Goals That Sustain

The Sustainable Development Goals (SDGs) are a universal framework, applicable within and across all countries. And because advanced economies have so much more financial firepower being devoted to Covid-19 mitigation and recovery, they also have the opportunity to accelerate global gains.

In addition to taking the lead to ensure adequacy of resources to fight the pandemic everywhere, the largest and fastest-growing economies can be drivers in better management of the global commons – climate, oceans and biodiversity – on which all life depends.

Advanced economies also have disproportionate power to change the rules of the global economy in ways that promote equity and sustainability. For example, the OECD/G20 Inclusive Framework is showing signs of progress on fair taxation of multinationals – a proposal that, if accepted, would transfer far more money to developing countries than all foreign aid put together, even if not always to the countries that need the resources most. This and other tax fairness measures could substantially raise developing-country revenues.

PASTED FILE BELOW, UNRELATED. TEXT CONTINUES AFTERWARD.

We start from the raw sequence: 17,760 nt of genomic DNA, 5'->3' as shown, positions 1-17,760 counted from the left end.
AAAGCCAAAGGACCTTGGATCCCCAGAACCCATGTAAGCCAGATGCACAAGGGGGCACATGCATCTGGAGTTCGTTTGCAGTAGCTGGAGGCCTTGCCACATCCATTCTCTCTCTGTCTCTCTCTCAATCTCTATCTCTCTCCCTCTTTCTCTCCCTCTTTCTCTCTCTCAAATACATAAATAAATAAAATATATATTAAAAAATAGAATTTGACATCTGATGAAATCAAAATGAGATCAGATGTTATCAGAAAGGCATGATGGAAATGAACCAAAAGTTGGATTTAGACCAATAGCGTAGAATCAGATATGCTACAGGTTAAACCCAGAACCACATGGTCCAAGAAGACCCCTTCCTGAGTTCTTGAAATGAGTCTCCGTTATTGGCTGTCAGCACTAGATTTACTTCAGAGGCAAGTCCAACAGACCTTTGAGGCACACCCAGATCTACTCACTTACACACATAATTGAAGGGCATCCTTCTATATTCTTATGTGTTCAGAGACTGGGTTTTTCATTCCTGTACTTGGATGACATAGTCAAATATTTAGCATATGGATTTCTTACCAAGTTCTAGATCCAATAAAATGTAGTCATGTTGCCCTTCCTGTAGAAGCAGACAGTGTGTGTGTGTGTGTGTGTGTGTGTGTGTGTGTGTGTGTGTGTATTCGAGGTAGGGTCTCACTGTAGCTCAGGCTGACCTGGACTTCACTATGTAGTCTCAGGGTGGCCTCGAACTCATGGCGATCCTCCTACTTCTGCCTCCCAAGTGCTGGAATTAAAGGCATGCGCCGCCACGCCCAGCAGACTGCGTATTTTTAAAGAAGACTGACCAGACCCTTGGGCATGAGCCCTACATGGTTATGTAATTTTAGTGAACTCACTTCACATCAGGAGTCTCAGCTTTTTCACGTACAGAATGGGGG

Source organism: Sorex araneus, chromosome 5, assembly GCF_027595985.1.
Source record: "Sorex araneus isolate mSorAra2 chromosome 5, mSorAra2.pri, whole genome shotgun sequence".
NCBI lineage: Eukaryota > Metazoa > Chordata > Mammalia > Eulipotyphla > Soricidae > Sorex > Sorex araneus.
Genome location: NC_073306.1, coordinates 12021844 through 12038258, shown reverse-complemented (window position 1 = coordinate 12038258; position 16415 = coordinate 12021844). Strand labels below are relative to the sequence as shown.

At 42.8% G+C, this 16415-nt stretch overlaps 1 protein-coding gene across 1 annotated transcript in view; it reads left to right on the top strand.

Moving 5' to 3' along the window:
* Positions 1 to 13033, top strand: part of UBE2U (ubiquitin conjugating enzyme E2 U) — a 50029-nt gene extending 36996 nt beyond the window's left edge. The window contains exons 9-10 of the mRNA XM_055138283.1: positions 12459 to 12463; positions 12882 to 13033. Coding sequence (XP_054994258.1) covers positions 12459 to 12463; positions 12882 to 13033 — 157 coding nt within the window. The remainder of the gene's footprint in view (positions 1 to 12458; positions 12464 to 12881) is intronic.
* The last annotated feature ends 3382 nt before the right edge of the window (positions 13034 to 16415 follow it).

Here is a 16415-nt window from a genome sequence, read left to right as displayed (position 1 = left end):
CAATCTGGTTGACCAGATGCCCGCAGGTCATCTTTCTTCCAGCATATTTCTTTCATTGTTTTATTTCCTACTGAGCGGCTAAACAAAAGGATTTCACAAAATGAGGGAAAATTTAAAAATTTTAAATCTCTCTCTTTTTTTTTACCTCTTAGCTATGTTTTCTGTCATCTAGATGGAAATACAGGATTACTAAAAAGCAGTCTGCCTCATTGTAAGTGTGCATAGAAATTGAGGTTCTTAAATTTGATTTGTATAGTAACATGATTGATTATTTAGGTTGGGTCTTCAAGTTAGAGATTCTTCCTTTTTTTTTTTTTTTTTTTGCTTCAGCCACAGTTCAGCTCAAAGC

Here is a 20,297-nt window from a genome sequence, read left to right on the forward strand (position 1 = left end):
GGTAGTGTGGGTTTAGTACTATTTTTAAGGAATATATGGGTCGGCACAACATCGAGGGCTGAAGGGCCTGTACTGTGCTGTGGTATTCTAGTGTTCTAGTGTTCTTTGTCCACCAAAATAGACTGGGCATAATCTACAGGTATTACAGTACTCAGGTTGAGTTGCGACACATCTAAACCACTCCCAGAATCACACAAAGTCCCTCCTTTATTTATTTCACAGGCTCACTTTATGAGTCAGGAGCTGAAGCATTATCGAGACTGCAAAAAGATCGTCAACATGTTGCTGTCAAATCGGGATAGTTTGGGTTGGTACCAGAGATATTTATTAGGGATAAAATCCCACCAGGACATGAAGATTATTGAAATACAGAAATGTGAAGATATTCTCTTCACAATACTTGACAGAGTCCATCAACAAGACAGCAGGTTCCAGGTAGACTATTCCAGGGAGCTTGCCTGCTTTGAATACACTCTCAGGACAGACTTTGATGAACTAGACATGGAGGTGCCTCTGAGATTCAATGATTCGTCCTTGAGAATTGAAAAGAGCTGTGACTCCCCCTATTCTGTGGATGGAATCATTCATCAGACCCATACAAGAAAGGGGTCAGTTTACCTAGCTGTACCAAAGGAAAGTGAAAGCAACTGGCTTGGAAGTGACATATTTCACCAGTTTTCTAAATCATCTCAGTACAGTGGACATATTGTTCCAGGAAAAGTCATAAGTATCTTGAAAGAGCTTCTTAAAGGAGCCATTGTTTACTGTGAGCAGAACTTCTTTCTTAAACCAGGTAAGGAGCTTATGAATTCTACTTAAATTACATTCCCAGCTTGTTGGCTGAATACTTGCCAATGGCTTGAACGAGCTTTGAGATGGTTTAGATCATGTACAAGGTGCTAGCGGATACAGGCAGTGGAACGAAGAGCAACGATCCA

Covid-19 has underscored the great challenge embedded in achieving the SDGs. However, it has also demonstrated that the SDGs are not ‘nice to have’ goals; they are ‘need to have’ milestones for the resilient global economy that must be built. Great feats tend to be anchored in corresponding heights of ambition.

From ‘Sustainable Development Goals: How Can They Be a Handrail for Recovery?’,

The Brookings Institution


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